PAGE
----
My first task was to assemble the basic interior and paint it, along with the inside of the fuselage and the areas around the intake splitter with flat black. The external tanks were also assembled at this time. There are seams in most joins to fill and for these I used super glue. I found that I needed about 15 grams of nose weight to keep it from tail sitting. This had to be crammed into the space in front of the cockpit, under the floor and behind the seat. 2mm tape was used for a harness. I then closed up the fuselage and dealt with the seams.

During this time, the wings were assembled after the intakes were painted. I used Tamiya titanium silver for this and found that the paint did not want to stick to the plastic so be sure to wash the bits in soapy water to remove oils. There is a major gap at the underside wing tips and I noticed that the ailerons has sink areas on them. I filled the gaps but left the sink areas alone.

Next, the wings were attached. I tried to get the best fit on the top and left the underside to have the gaps, which were significant. After sanding away any trace of detailing, including parts of the lower speed brakes, everything was smoothed up and the tailplanes were installed. These got a bit of Mr. Surfacer to take care of the gaps. The airframe was then thoroughly washed, and when dry, the canopy, which had been masked, was glued in place. I also glued on the assembled landing gear since it was all going to be painted silver anyway. After building the main landing gear and taking care of the seams, it and the nose gear were glued in place. I also glued on the small nose gear doors. I left the rest of the doors off as I'd be painting the tires in place and they'd just get in the way.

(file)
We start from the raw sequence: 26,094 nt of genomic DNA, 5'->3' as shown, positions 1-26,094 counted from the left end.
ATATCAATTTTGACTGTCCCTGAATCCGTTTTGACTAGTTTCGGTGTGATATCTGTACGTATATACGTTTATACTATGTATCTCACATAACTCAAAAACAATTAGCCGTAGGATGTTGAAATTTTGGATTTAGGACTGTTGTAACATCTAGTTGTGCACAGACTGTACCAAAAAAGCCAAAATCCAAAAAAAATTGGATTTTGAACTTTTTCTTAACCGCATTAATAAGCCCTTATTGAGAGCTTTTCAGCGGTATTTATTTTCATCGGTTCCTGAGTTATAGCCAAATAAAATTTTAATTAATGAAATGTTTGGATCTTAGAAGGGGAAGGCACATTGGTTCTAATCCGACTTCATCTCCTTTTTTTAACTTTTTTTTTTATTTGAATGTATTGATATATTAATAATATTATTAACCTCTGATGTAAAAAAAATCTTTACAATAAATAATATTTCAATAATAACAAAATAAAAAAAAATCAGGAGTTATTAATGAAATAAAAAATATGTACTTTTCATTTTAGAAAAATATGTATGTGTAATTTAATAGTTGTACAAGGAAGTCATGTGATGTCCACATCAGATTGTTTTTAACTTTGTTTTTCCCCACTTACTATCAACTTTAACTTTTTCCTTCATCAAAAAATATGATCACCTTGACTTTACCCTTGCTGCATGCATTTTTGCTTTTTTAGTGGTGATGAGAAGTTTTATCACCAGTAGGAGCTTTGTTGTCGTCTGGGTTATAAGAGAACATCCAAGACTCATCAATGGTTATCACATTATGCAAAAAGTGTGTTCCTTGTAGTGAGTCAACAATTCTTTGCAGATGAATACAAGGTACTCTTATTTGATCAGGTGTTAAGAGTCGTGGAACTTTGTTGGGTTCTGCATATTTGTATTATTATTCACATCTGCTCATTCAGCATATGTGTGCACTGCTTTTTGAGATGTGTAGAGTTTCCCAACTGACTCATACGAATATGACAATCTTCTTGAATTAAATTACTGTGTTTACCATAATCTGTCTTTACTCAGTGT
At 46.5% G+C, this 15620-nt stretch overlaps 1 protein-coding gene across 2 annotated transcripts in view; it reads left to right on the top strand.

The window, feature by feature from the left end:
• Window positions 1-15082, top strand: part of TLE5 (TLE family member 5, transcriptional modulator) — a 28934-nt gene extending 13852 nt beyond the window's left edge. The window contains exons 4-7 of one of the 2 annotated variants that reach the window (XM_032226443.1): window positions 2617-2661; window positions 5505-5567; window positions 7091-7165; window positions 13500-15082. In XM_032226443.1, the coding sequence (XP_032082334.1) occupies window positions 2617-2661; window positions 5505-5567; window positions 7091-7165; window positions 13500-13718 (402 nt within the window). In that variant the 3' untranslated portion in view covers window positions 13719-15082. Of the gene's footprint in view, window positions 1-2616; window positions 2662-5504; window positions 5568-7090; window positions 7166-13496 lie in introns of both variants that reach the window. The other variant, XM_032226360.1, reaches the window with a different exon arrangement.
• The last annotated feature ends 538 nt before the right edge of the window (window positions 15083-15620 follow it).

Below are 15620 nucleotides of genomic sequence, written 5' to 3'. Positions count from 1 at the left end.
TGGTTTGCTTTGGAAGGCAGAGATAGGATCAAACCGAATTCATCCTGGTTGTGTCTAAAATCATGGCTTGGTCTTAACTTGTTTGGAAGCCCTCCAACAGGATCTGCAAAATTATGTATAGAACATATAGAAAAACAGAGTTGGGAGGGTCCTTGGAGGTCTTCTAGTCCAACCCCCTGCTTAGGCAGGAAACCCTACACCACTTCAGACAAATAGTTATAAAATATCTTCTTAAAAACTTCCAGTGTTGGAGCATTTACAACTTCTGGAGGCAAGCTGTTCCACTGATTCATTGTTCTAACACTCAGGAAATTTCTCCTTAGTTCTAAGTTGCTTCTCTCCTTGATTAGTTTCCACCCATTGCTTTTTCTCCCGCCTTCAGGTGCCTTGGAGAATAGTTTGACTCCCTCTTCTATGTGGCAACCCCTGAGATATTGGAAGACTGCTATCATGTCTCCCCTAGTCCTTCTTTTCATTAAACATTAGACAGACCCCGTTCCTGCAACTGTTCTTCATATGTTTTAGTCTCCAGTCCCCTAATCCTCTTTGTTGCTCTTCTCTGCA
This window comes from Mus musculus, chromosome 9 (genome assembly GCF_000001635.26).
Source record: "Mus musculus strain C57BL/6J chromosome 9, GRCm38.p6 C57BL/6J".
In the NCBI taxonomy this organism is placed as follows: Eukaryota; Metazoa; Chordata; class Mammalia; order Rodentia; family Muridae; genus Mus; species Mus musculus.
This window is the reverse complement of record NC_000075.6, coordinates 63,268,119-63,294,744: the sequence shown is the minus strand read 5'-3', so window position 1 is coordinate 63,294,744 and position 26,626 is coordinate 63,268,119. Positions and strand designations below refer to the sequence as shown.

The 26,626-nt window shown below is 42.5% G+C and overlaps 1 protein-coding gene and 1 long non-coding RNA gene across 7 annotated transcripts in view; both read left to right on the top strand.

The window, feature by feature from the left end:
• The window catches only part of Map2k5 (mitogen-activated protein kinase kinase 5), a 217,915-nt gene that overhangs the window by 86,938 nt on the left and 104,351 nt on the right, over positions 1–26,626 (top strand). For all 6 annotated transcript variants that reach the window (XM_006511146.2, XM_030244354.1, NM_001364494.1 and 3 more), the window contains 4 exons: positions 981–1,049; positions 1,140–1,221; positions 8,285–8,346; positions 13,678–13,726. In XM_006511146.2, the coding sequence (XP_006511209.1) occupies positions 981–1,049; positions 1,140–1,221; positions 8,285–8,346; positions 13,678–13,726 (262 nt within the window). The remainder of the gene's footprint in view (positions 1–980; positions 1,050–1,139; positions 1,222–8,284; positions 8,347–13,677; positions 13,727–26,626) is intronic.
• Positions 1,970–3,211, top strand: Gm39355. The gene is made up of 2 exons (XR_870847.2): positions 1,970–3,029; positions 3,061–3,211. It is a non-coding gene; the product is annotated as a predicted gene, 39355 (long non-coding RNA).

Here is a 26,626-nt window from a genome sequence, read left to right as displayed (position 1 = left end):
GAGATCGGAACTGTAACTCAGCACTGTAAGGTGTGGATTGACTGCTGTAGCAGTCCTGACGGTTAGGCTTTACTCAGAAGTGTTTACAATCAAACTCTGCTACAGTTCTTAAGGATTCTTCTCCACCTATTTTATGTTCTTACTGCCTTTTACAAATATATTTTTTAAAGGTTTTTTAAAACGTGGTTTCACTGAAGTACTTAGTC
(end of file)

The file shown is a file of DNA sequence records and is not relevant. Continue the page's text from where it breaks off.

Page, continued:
First step was to a coat of primer, for which I used Tamiya extra-fine. To duplicate the High Speed Silver I used Tamiya AS-17 from a spray can. When done, I realized I'd left off the belly tank so glued that on (fit is only fair) and repainted that area. When dry I painted the tires using XF-69 NATO black. The decals went on without any real trauma. As I mentioned in the decal review, the reds are washed out compared to the kit decals. The tail stripes do not meet so those had to have a bit of paint to complete. I also needed to trim many of the decal numbers as there were small slivers of clear decal attaching them to the various markings. Microsol was enough to get them to settle down over what little detail the kit has. It was obvious that the decal instructions were designed for the MPM kit as there was a paucity of proper panel lines on the Frog kit to help place many of these.

The last thing I added were the main and forward nose gear door and the pitot tube. I removed the masking from the clear bits, gave a sigh as there was some paint seepage, scraped off as much as I could from the stress fractured clear bits and it was done.


I know you are not going to rush out to look for this one, but it is around if you want a relatively quick build or a trip down memory lane. Those wanting more accuracy and detail will gravitate towards the MPM/Special Hobby versions (also boxed by Revell), but if you simply want a nice Meteor for the shelf, this one will do. 


29 July 2016


Thanks to me for both the kit and the decals.